Almost everyone likes a hug, and sometimes something a little more intimate. The Conversation has an article arguing that the NDIS should pay for sex workers. But being a resident in an aged care home should not be a barrier to having this kind of intimacy either. That’s whether it’s from a sex worker or a partner. An article in Aged Care Insite, Sex work in aged care more than just physical, discusses the issues of intimacy and “skin hunger”. For some clients of sex workers it is about being close and touching another human being rather than sexual intimacy. It’s about feeling the warmth of another body, feeling their heartbeat and breathing. When it comes down to it, older people have the right to access sex and intimacy services just like anyone else. However, those who live in their own homes might be in a better position than those in an aged care facility. Time for policies on this aspect of aged care to be universally designed?
A series of workshops with older people in UK revealed they are likely to welcome autonomous vehicles. The workshops also gave participants time to think about some of the implications, both negative and positive. Accessibility was a key factor. Declining vision and hearing, as well as dexterity issues such as arthritis, were mentioned in relation to touch screens. Being able to stop for a toilet, room for a pet and for shopping or luggage, and where to leave the vehicle at the end of the trip were factors that designers need to consider. There’s good information about older people and their reasons for travel, and how autonomous vehicles might enhance their ability to get out and about and socialise.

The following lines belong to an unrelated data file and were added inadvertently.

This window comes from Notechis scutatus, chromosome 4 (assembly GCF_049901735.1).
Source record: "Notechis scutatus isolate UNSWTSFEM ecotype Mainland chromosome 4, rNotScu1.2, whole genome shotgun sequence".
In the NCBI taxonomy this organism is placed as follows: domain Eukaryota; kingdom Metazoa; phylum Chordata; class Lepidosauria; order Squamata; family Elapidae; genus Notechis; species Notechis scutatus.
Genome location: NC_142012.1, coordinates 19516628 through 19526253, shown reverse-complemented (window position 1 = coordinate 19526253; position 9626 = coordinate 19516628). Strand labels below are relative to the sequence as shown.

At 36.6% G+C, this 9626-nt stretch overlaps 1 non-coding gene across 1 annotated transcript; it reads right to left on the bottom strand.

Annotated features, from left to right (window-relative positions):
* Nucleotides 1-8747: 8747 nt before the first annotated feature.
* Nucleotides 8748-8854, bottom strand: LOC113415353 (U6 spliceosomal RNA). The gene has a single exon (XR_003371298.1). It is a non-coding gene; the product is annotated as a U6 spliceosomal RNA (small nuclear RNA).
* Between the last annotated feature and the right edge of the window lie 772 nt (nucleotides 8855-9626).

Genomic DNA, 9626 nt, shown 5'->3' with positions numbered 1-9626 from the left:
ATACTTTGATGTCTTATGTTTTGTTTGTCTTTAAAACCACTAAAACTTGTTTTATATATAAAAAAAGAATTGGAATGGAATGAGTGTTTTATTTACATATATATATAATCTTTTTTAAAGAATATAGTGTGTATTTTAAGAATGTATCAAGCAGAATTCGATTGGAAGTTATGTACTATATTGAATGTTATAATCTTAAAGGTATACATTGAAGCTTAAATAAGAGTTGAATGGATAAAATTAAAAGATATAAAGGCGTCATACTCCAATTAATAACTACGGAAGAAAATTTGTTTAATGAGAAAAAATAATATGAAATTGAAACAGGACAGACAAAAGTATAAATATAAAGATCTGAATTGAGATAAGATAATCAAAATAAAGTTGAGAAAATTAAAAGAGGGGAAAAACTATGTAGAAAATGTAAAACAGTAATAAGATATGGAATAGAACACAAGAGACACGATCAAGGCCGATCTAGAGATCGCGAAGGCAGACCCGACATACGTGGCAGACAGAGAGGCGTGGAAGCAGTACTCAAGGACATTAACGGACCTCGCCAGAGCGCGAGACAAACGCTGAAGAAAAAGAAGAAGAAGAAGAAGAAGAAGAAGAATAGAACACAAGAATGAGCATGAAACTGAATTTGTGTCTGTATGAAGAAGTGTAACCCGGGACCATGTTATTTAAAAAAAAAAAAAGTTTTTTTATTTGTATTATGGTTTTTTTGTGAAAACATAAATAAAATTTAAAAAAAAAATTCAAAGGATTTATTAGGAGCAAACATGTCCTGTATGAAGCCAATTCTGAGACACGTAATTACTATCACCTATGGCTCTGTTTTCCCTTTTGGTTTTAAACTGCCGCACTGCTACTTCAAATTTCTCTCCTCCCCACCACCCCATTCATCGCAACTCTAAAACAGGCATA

Editor’s note: Too many people are thinking about drivers and self-driving vehicles when in fact, fully automated vehicles are self-passenger-ing. That is, no-one is driving, so everyone is a passenger.
The graphic from the article shows factors older people thought about when making a journey: toilets, luggage space, route choice, refuelling, journey time, leaving vehicle at destination, and road conditions.
A city only for children and older people and all other age groups are welcome on visitor passes? What would such a city look like? A good question because having a visitor pass to your own city is what it feels like to groups who have not been considered in the design. The article, Diversity and belonging in the city comes from the Urban Design and Mental Health Journal. Erin Sharp Newton.poses various human perspectives on the city, urban form, architecture and design. A somewhat philosophical piece, but a step away from the usual thinking.
Older people are getting left behind in this digital world, especially if they are women and don’t live in a major city. The Conversation reports on the Australian Digital Inclusion Index(ADII) which measures which social groups benefit the most from digital connection, and which ones are being left behind. The score is based on access, affordability and ability to manage digital devices. While regional areas don’t have the same access to internet services as cities, there are programs that can help older people get internet-savvy. Telstra has its Tech Savvy Seniors program and the federal government has a Be Connected Program, and there is the Australian Seniors Computer Clubs Association. There are others listed in the article including an internet cafe set up by Umbrella Multicultural Community Care. The title of the article in The Conversation is, The digital divide: small, social programs can help get seniors online.